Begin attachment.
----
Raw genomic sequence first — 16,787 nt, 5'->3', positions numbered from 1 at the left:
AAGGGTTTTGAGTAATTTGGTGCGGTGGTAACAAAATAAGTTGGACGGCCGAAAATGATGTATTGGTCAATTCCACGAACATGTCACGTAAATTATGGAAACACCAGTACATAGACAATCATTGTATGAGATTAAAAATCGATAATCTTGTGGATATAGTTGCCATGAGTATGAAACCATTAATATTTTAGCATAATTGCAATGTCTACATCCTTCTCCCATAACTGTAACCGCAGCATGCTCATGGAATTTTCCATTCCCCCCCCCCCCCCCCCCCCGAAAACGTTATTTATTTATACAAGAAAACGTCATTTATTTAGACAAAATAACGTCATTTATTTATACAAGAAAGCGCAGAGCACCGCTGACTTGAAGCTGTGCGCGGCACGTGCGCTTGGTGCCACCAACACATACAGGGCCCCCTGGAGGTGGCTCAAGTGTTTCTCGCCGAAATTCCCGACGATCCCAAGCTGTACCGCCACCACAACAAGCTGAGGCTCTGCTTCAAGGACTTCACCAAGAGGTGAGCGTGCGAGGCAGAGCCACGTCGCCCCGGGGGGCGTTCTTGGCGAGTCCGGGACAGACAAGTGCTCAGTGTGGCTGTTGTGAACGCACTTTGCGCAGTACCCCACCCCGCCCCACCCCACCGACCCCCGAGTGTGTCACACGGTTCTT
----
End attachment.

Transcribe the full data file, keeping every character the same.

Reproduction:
Raw genomic sequence first — 16,787 nt, 5'->3', positions numbered from 1 at the left:
AAGGGTTTTGAGTAATTTGGTGCGGTGGTAACAAAATAAGTTGGACGGCCGAAAATGATGTATTGGTCAATTCCACGAACATGTCACGTAAATTATGGAAACACCAGTACATAGACAATCATTGTATGAGATTAAAAATCGATAATCTTGTGGATATAGTTGCCATGAGTATGAAACCATTAATATTTTAGCATAATTGCAATGTCTACATCCTTCTCCCATAACTGTAACCGCAGCATGCTCATGGAATTTTCCATTCCCCCCCCCCCCCCCCCCCCGAAAACGTTATTTATTTATACAAGAAAACGTCATTTATTTAGACAAAATAACGTCATTTATTTATACAAGAAAGCGCAGAGCACCGCTGACTTGAAGCTGTGCGCGGCACGTGCGCTTGGTGCCACCAACACATACAGGGCCCCCTGGAGGTGGCTCAAGTGTTTCTCGCCGAAATTCCCGACGATCCCAAGCTGTACCGCCACCACAACAAGCTGAGGCTCTGCTTCAAGGACTTCACCAAGAGGTGAGCGTGCGAGGCAGAGCCACGTCGCCCCGGGGGGCGTTCTTGGCGAGTCCGGGACAGACAAGTGCTCAGTGTGGCTGTTGTGAACGCACTTTGCGCAGTACCCCACCCCGCCCCACCCCACCGACCCCCGAGTGTGTCACACGGTTCTT